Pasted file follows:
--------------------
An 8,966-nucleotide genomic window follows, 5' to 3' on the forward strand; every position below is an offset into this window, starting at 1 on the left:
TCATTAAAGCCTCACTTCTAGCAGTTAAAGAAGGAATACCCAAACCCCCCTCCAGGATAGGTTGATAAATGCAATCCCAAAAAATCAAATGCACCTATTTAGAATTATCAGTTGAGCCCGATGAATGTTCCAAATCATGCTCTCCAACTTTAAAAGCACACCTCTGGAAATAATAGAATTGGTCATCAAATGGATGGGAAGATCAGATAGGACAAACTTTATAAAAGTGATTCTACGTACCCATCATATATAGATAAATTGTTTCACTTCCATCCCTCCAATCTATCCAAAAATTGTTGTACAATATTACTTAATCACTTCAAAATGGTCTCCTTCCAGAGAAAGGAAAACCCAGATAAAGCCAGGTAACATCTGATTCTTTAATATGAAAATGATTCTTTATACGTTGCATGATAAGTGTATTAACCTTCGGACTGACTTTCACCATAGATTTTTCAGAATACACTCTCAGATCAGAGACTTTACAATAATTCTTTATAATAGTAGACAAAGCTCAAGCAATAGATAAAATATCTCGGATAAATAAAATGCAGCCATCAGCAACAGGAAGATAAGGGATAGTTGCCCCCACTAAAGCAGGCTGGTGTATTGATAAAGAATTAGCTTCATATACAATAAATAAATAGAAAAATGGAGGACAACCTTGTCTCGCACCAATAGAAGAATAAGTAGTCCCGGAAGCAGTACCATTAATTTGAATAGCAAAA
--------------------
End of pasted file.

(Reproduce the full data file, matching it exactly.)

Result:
An 8,966-nucleotide genomic window follows, 5' to 3' on the forward strand; every position below is an offset into this window, starting at 1 on the left:
TCATTAAAGCCTCACTTCTAGCAGTTAAAGAAGGAATACCCAAACCCCCCTCCAGGATAGGTTGATAAATGCAATCCCAAAAAATCAAATGCACCTATTTAGAATTATCAGTTGAGCCCGATGAATGTTCCAAATCATGCTCTCCAACTTTAAAAGCACACCTCTGGAAATAATAGAATTGGTCATCAAATGGATGGGAAGATCAGATAGGACAAACTTTATAAAAGTGATTCTACGTACCCATCATATATAGATAAATTGTTTCACTTCCATCCCTCCAATCTATCCAAAAATTGTTGTACAATATTACTTAATCACTTCAAAATGGTCTCCTTCCAGAGAAAGGAAAACCCAGATAAAGCCAGGTAACATCTGATTCTTTAATATGAAAATGATTCTTTATACGTTGCATGATAAGTGTATTAACCTTCGGACTGACTTTCACCATAGATTTTTCAGAATACACTCTCAGATCAGAGACTTTACAATAATTCTTTATAATAGTAGACAAAGCTCAAGCAATAGATAAAATATCTCGGATAAATAAAATGCAGCCATCAGCAACAGGAAGATAAGGGATAGTTGCCCCCACTAAAGCAGGCTGGTGTATTGATAAAGAATTAGCTTCATATACAATAAATAAATAGAAAAATGGAGGACAACCTTGTCTCGCACCAATAGAAGAATAAGTAGTCCCGGAAGCAGTACCATTAATTTGAATAGCAAAA